Law,  Old Testament

The Purpose of the Old Testament Law

In a prior post, I mentioned that the Law needs to be read in its narrative context. In addition to being sensitive to the narrative context, we also need to evaluate the purpose of the Old Testament Law as it is portrayed in the Old Testament itself. This is an important first step in helping understand the differences that we see between the Old and New Testaments.

photo of books of law giving its purpose

The Law was never a means of salvation

First, we need to adimently reaffirm that the Law is not portrayed as a standard for salvation. It is common for people to accuse dispensationalists of believing the Law was the means of salvation for Israel. I have spoken against this on multiple occasions, but if you are looking for an in depth treatment on the subject, John Feinberg wrote an excellent article on salvation in the Old Testament.

Additionally, as I argued previously, the gift of the Law after the Exodus shows it was not a legalistic standard to earn God’s favor. Also, believing that OT saints were saved by keeping the Law is completely antithetical to Paul’s argument in Romans 4. Paul argues very clearly that Abraham (the premier Jew) was saved by faith prior to good works (cf. Rom 4:9-10). It seems evident that one cannot argue the purpose of the Law was to achieve salvation.

The Law was not exhaustive, but regulative

When thinking through the purpose of the Law in the OT, observing the brevity of the Law is important. What I mean by the phrase, “not exhaustive, but regulative,” is that the Law did not attempt to cover every situation possible. The assumption built into the Law is that the mature individual will be able to utilize the principles built into the Law to apply to other situations.

For example, the situation of Ruth seems to be slightly different than the laws concerning a Levirate Marriage (Deut 25). However, it seems as if the Levirate marriage law and laws concerning the redeemer (Lev 25) were both being applied to Ruth and Naomi’s situation. This exact situation is not covered by the Mosaic Law. Yet, Naomi and Boaz knew from study of the Law how to handle the situation. The elders also gave their agreement to the resolution.

The intent of the Law was never to cover every single situation (if you think about it, that’s actually impossible). Rather, the Law was the foundation for how Israelites were to think about the world in which they lived. The Law provided the foundation for how to think about justice, mercy, and love. Some situations were complex, but the Law provided a paradigm through which to discern appropriate action.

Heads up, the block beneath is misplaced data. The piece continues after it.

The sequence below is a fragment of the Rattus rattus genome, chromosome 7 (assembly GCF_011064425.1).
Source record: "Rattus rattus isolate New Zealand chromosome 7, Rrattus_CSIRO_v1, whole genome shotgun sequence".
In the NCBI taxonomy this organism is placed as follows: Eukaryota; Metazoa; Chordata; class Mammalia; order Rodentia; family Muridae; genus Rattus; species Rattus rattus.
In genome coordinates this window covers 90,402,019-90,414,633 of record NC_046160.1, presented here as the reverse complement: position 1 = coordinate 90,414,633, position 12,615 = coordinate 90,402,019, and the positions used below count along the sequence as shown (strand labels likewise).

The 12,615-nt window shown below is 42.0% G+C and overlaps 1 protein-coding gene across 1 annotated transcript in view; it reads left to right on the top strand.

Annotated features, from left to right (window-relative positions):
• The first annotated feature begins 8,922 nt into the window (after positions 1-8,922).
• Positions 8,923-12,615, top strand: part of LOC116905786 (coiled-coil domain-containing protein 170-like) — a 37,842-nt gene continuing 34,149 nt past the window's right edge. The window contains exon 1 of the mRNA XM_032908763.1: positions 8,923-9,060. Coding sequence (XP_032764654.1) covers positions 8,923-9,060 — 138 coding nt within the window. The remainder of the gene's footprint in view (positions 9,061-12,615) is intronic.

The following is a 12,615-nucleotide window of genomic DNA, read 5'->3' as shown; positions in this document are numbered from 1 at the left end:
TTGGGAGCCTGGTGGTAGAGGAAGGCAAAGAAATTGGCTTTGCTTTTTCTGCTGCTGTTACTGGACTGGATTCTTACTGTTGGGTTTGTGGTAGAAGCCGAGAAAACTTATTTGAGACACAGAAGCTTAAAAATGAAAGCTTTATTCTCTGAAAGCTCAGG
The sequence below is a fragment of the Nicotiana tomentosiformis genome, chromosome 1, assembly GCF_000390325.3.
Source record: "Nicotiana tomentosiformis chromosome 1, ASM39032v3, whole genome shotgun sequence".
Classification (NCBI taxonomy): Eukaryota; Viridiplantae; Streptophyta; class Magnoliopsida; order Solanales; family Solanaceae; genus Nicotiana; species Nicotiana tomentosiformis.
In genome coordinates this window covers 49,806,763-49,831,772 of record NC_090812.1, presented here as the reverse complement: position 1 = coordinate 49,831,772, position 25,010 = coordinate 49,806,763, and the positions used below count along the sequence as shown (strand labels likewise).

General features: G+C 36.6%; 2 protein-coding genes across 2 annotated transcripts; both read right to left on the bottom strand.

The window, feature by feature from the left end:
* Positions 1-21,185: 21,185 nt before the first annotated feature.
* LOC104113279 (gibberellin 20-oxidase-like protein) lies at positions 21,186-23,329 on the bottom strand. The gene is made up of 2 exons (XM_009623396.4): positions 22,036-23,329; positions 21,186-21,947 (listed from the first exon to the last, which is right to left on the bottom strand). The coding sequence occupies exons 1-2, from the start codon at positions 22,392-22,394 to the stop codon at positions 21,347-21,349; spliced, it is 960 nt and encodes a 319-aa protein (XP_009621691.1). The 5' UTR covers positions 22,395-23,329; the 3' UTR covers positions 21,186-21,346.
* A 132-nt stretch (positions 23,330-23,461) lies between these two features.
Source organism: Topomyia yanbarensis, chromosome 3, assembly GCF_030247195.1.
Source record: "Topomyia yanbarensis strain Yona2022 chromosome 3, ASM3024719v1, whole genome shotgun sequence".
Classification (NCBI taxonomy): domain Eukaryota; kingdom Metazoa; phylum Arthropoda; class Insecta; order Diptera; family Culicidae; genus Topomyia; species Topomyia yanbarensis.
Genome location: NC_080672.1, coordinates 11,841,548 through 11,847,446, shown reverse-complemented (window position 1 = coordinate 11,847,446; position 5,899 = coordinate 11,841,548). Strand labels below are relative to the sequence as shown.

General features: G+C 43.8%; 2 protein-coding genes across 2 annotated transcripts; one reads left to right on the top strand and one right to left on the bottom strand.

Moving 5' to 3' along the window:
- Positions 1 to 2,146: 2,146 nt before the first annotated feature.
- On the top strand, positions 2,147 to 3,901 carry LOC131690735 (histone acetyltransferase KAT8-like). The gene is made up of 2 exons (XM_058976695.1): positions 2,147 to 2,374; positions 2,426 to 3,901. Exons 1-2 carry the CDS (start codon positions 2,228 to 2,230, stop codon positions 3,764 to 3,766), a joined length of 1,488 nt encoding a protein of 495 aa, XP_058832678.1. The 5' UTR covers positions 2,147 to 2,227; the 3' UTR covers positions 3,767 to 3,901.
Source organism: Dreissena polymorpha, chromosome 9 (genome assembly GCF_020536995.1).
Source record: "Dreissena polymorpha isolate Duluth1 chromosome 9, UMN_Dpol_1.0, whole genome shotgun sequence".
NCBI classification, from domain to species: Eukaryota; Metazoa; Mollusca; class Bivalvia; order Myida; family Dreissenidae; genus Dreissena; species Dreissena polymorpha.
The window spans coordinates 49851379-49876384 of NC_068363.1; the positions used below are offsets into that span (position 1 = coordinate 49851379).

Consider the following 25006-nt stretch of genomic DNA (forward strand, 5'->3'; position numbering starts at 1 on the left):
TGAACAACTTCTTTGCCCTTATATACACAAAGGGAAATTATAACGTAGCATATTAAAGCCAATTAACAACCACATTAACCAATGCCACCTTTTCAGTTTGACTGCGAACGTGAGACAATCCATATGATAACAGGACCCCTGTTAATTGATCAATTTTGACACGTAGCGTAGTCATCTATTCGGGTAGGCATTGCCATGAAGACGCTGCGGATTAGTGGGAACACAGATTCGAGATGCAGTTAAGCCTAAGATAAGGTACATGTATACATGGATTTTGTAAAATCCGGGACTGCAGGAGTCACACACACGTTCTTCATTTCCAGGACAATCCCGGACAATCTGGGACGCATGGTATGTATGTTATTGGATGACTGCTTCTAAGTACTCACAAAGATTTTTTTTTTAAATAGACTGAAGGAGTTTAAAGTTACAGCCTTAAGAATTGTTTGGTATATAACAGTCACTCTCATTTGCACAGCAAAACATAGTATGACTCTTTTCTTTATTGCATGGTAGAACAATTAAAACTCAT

The Law was a reflection of God’s character

One of the greatest contributions of the Law is the revelation of God’s character. This is beautifully encapsulated in the repeated admonition for Israel to make themselves holy, “for I am holy” (Lev 11:45).

A beautiful portrayal of this would be the end of Exodus where God comes to dwell with Israel’s camp in the tabernacle (Exod 40:34-38). Notably, the text makes sure we know that nobody (not even Moses) was able to enter (v. 35). Thus, one of the big questions is, “How can Israel have God in their midst?” Leviticus gives the answer to that question, describing who God is and what the cost is for fellowship with Him.

The Law was an application of creation principles

This is an essential point to make, but often missed in discussions on the Law. The Law was given to Israel so that they could live out creation truths among the nations. When Israel would walk obediently to the Law, the other nations would say, “Surely this great nation is a wise and understanding people” (Deut 4:6b).

Israel was tasked with being a representative of God’s created design to the watching world. Thus, part of the function of the Law was to give Israel a template for how to live, following God’s creative design. This link between the Law and creation is examined in more detail in this article.

Peter serves at Shepherd's Theological Seminary in Cary, NC as the professor of Old Testament and Biblical Languages. He loves studying the Bible and helping others understand it. He also runs the Bible Sojourner podcast.

3 Comments

  • ronald salinas

    the law was also a school master teaching us that we have a sin nature. many unbelievers ask why is there slavery, caananite genocide , stoning rebellious teens…..? many christians try to answer by watering it down etc. when a good answer is ” the law “. Law brings bondage, death, curse..to the first Adam, who was told not to partake of the tree of knowing good and evil . Good news is the law and prophets point us to Christ, grace and truth.

  • Michael Roe

    Great summary Peter and especially the last point about reflecting creation principles.

    Are you planning to do a post on the role of the OT Law in the life of the New Covenant believer? I would enjoy reading your thoughts on that.

    God bless brother.

    • Peter Goeman

      Good to hear from you Michael. I am planning on putting something together on that. This will probably be a fairly lengthy series of Law posts. Not sure where the OT Law in the New Covenant will fall, but it is coming :)

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